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Justice News

Department of Justice
U.S. Attorney’s Office
Middle District of Pennsylvania

Tuesday, May 17, 2016

New York Man Pleads Guilty To Robbing Two Banks

SCRANTON - The United States Attorney’s Office for the Middle District of Pennsylvania announced today that Robert Meader, age 31, of Liverpool, New York, pleaded guilty to a Criminal Information charging him with robbing two banks.

According to United States Attorney Peter Smith, on May 16, 2016, Meader appeared before United States District Court Judge Robert Mariani in Federal Court in Scranton and pleaded guilty to committing the following two bank robberies:

  • $14,147 from the NBT Bank, Great Bend, Pennsylvania, on October 13, 2015; and

  • $5,721 NBT Bank, Albany, New York, on January 6, 2016.

Special Agents of the Federal Bureau of Investigation and Pennsylvania State Police arrested Meader without incident in Liverpool, New York, on January 12, 2016.   Since his arrest, he has been held at the Lackawanna County Jail in Scranton. 

The case was jointly investigated by the Federal Bureau of Investigation, the Pennsylvania State Police, and the Onondaga County Sheriff’s Office, New York.  Prosecution is assigned to Assistant United States Attorney John Gurganus.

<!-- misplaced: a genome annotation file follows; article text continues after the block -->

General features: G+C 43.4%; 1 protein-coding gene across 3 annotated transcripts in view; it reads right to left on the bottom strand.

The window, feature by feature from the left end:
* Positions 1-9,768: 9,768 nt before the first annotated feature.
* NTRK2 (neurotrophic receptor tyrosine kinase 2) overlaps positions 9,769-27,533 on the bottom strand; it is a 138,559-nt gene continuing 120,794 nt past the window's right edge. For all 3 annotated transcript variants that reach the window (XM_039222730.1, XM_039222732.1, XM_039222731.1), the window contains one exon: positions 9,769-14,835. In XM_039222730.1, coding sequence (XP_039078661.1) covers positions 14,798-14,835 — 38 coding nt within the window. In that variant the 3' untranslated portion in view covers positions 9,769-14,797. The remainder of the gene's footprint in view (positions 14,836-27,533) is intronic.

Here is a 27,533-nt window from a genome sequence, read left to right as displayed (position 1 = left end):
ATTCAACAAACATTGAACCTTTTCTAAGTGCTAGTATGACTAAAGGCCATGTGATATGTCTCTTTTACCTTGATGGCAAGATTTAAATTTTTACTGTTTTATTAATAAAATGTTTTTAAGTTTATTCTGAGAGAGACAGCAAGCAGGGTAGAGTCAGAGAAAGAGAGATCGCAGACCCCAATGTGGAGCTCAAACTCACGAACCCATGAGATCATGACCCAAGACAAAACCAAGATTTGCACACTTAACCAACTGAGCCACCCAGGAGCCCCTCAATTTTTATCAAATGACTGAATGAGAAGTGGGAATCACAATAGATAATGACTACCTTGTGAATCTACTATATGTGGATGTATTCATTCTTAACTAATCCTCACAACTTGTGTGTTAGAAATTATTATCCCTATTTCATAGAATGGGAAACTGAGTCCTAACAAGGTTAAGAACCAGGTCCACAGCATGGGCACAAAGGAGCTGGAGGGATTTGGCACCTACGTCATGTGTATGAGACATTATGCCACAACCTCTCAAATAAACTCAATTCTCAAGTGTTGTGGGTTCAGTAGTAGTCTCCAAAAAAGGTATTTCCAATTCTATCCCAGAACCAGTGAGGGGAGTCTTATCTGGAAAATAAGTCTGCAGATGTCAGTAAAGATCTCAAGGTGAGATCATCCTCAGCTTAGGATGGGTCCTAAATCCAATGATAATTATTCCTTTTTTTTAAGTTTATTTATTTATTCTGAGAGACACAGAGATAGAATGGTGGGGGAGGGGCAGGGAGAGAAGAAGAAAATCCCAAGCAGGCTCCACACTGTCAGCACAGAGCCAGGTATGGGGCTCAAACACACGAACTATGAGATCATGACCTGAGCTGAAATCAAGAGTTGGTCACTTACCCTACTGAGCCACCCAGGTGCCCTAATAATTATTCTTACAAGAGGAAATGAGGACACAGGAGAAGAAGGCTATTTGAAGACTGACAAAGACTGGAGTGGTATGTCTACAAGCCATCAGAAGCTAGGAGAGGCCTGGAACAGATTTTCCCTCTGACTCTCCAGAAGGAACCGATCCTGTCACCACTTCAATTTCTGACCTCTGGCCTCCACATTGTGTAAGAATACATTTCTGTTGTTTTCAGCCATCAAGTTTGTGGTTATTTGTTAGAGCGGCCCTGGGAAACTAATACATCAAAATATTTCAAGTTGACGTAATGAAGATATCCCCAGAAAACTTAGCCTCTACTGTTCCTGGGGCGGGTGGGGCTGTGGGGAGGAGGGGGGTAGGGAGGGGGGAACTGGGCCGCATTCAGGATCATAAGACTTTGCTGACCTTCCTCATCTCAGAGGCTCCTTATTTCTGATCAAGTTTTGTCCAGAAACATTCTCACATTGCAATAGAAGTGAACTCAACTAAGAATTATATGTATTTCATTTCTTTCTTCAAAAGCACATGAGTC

A sentence following a finding of guilt is imposed by the Judge after consideration of the applicable federal sentencing statutes and the Federal Sentencing Guidelines.

The maximum penalty for each offense under federal law is 20 years of imprisonment, a term of supervised release following imprisonment, and a fine. Under the Federal Sentencing Guidelines, the Judge is also required to consider and weigh a number of factors, including the nature, circumstances and seriousness of the offense; the history and characteristics of the defendant; and the need to punish the defendant, protect the public and provide for the defendant's educational, vocational and medical needs. For these reasons, the statutory maximum penalty for the offense is not an accurate indicator of the potential sentence for a specific defendant.

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Violent Crimes
Updated May 17, 2016